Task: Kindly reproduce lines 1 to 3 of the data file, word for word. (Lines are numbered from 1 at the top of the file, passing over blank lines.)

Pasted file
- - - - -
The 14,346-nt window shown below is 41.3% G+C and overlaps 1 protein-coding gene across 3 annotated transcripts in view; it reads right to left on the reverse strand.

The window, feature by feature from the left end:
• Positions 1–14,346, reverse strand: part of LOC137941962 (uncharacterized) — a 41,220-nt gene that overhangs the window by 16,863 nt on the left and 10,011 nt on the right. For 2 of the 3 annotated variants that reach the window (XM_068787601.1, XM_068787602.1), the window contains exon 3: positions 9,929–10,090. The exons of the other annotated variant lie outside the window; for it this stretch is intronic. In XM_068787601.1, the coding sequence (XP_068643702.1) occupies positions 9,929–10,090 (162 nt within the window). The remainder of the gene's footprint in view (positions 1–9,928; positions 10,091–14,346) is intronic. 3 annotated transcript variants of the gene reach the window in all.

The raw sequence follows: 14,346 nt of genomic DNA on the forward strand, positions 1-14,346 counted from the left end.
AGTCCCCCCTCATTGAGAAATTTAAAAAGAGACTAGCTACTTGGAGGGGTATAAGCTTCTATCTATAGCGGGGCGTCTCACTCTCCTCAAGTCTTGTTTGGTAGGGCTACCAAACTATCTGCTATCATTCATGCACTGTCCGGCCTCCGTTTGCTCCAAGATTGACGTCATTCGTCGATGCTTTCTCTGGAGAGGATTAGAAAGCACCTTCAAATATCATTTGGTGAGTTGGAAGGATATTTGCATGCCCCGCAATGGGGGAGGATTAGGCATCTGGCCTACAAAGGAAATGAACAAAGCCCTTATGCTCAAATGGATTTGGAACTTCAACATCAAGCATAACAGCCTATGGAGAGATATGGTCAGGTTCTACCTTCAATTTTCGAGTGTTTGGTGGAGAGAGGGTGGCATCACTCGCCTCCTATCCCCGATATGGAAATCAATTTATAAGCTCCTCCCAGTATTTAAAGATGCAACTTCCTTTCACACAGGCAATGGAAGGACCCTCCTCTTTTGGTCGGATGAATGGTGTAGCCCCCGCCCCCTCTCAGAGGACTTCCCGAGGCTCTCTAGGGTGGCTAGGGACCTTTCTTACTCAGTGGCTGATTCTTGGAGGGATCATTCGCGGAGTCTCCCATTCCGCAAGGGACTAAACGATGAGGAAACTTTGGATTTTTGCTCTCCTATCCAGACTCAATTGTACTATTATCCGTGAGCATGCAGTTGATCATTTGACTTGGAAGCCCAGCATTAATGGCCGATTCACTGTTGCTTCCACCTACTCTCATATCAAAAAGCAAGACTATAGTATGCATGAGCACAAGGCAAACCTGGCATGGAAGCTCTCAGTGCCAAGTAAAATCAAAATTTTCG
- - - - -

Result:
The 14,346-nt window shown below is 41.3% G+C and overlaps 1 protein-coding gene across 3 annotated transcripts in view; it reads right to left on the reverse strand.

The window, feature by feature from the left end:
• Positions 1–14,346, reverse strand: part of LOC137941962 (uncharacterized) — a 41,220-nt gene that overhangs the window by 16,863 nt on the left and 10,011 nt on the right. For 2 of the 3 annotated variants that reach the window (XM_068787601.1, XM_068787602.1), the window contains exon 3: positions 9,929–10,090. The exons of the other annotated variant lie outside the window; for it this stretch is intronic. In XM_068787601.1, the coding sequence (XP_068643702.1) occupies positions 9,929–10,090 (162 nt within the window). The remainder of the gene's footprint in view (positions 1–9,928; positions 10,091–14,346) is intronic. 3 annotated transcript variants of the gene reach the window in all.